The Senate Watergate Committee, known officially as the Select Committee on Presidential Campaign Activities, was a special committee established by the United States Senate, S.Res. 60, in 1973, to investigate the Watergate scandal, with the power to investigate the break-in at the Democratic National Committee (DNC) headquarters at the Watergate office complex in Washington, D.C., and any subsequent cover-up of criminal activity, as well as "all other illegal, improper, or unethical conduct occurring during the controversial 1972 presidential election, including political espionage and campaign finance practices".

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  • The Senate Watergate Committee, known officially as the Select Committee on Presidential Campaign Activities, was a special committee established by the United States Senate, S.Res. 60, in 1973, to investigate the Watergate scandal, with the power to investigate the break-in at the Democratic National Committee (DNC) headquarters at the Watergate office complex in Washington, D.C., and any subsequent cover-up of criminal activity, as well as "all other illegal, improper, or unethical conduct occurring during the controversial 1972 presidential election, including political espionage and campaign finance practices". American print news media focused the nation's attention on the issue with hard-hitting investigative reports, while television news outlets brought the drama of the hearings to the living rooms of millions of American households, broadcasting the proceedings live for two weeks in May 1973. The public television network PBS broadcast the hearings from gavel to gavel on more than 150 national affiliates. Working under committee chairman Sam Ervin (D-North Carolina), the committee played a pivotal role in gathering evidence that would lead to the indictment of forty administration officials and the conviction of several of Richard Nixon's aides for obstruction of justice and other crimes. Its revelations prompted the impeachment process against Nixon, which featured the introduction of articles of impeachment against Nixon himself in the House of Representatives, which led to his resignation on August 9, 1974. (en)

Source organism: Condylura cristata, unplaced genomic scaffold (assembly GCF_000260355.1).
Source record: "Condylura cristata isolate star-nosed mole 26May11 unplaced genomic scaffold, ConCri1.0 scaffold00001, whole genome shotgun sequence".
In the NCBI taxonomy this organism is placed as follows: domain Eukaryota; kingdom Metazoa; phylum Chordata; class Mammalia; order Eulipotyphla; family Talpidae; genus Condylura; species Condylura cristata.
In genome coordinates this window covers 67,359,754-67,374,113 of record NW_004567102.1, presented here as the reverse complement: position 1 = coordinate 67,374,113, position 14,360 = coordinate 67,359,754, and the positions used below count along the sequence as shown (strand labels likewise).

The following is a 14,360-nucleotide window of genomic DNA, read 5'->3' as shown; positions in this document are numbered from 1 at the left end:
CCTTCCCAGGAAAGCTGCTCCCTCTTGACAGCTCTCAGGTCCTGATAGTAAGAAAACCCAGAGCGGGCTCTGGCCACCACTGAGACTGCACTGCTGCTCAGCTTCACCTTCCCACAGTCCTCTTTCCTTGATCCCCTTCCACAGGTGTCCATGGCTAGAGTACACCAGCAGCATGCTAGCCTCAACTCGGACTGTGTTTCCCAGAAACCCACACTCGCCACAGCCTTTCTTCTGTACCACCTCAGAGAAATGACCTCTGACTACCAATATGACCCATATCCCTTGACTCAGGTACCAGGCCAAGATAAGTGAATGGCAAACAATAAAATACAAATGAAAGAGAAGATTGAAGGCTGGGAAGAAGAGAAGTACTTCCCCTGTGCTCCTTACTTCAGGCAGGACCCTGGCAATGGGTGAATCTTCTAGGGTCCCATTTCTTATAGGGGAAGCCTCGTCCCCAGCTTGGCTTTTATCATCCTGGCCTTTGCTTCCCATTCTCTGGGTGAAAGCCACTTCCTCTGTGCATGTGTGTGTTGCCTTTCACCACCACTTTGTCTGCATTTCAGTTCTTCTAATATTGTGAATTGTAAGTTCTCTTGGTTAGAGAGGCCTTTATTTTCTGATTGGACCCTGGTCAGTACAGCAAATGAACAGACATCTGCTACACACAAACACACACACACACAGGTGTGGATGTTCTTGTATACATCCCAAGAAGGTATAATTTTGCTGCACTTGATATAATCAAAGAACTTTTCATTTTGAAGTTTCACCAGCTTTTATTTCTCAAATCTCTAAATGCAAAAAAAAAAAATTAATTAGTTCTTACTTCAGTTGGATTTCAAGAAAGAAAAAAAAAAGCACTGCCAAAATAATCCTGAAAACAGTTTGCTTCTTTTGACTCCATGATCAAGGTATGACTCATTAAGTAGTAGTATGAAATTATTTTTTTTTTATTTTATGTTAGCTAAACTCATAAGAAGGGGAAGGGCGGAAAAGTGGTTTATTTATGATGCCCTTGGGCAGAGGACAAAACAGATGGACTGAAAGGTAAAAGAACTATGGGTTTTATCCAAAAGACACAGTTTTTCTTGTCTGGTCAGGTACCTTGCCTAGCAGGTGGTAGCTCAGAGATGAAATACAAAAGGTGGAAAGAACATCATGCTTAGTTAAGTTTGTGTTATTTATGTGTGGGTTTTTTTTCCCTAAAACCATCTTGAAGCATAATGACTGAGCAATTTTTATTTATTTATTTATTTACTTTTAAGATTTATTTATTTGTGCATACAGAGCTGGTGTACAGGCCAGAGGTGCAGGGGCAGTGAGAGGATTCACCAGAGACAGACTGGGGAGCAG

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  • The Senate Watergate Committee, known officially as the Select Committee on Presidential Campaign Activities, was a special committee established by the United States Senate, S.Res. 60, in 1973, to investigate the Watergate scandal, with the power to investigate the break-in at the Democratic National Committee (DNC) headquarters at the Watergate office complex in Washington, D.C., and any subsequent cover-up of criminal activity, as well as "all other illegal, improper, or unethical conduct occurring during the controversial 1972 presidential election, including political espionage and campaign finance practices". (en)
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  • United States Senate Watergate Committee (en)
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